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The Greek Ministry of Culture reported yesterday that a team of Greek archaeologists has found the final proof of the location of the ancient city of Tenea, at Northeast Peloponnese, of which until now there were only epigraphic references.
The investigation focused on two excavations near present-day Jiliomodi city, 20 km from Corinth and 95 km from Athens, in an area where an organized cemetery from the Hellenistic and Roman periods meets several buildings; and a second place where the first residential remains of Tenea were identified.
In the cemetery they found seven new graves, four of them from Roman times and three from Hellenistic times, although one of them was reused by the Romans.
The remains they contained belonged to two men and five women, and two children were also found, all of them decorated with jugs, coins, and gold, bone, and bronze jewelry.
In the area, more than 200 coins dated from the beginning of Hellenism to the end of Roman times, the majority being belonging to Lucio Septimio Severo, the first Roman Emperor of North African origin.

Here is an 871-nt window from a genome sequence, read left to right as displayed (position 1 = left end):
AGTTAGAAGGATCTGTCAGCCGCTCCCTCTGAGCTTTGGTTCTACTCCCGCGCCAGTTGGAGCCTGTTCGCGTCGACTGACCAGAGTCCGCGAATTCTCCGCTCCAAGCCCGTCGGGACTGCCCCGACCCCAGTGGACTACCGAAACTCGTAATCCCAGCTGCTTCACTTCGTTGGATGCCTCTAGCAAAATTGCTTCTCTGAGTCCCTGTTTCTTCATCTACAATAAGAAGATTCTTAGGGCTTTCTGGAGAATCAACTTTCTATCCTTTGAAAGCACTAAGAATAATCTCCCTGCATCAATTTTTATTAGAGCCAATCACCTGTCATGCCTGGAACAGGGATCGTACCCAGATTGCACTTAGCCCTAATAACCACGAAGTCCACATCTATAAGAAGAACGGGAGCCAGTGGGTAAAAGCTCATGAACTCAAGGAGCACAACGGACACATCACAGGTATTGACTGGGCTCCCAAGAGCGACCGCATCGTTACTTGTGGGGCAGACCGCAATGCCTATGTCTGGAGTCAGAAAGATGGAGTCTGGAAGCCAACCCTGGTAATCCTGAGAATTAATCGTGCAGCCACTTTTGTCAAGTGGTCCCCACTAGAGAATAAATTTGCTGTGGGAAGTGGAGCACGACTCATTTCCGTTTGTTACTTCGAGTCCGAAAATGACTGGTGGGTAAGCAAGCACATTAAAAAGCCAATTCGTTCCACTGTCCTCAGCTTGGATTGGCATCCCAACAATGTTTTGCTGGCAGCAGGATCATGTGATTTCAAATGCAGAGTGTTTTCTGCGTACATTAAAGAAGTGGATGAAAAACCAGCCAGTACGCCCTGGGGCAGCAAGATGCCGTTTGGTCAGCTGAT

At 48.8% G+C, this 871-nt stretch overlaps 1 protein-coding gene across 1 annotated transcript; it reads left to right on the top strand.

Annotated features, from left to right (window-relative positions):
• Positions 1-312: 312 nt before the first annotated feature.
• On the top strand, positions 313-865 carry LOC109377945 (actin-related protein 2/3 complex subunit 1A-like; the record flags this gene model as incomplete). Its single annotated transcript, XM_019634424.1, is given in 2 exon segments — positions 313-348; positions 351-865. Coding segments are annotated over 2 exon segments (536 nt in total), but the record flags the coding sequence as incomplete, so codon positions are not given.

The Ministry claimed that these discoveries prove that Tenea suffered the consequences of the invasion of the Peloponnese of the Visigothic king Alaric I in 396-397 BC, and which may have been abandoned at the end of the 6th century AD.
The legend of Tenea
The legend tells that the ancient city of Tenea was founded by prisoners of the Trojan War, to whom Agamemnon, king of Mycenae, allowed to build his own city.
Via Ministry of Culture of Greece
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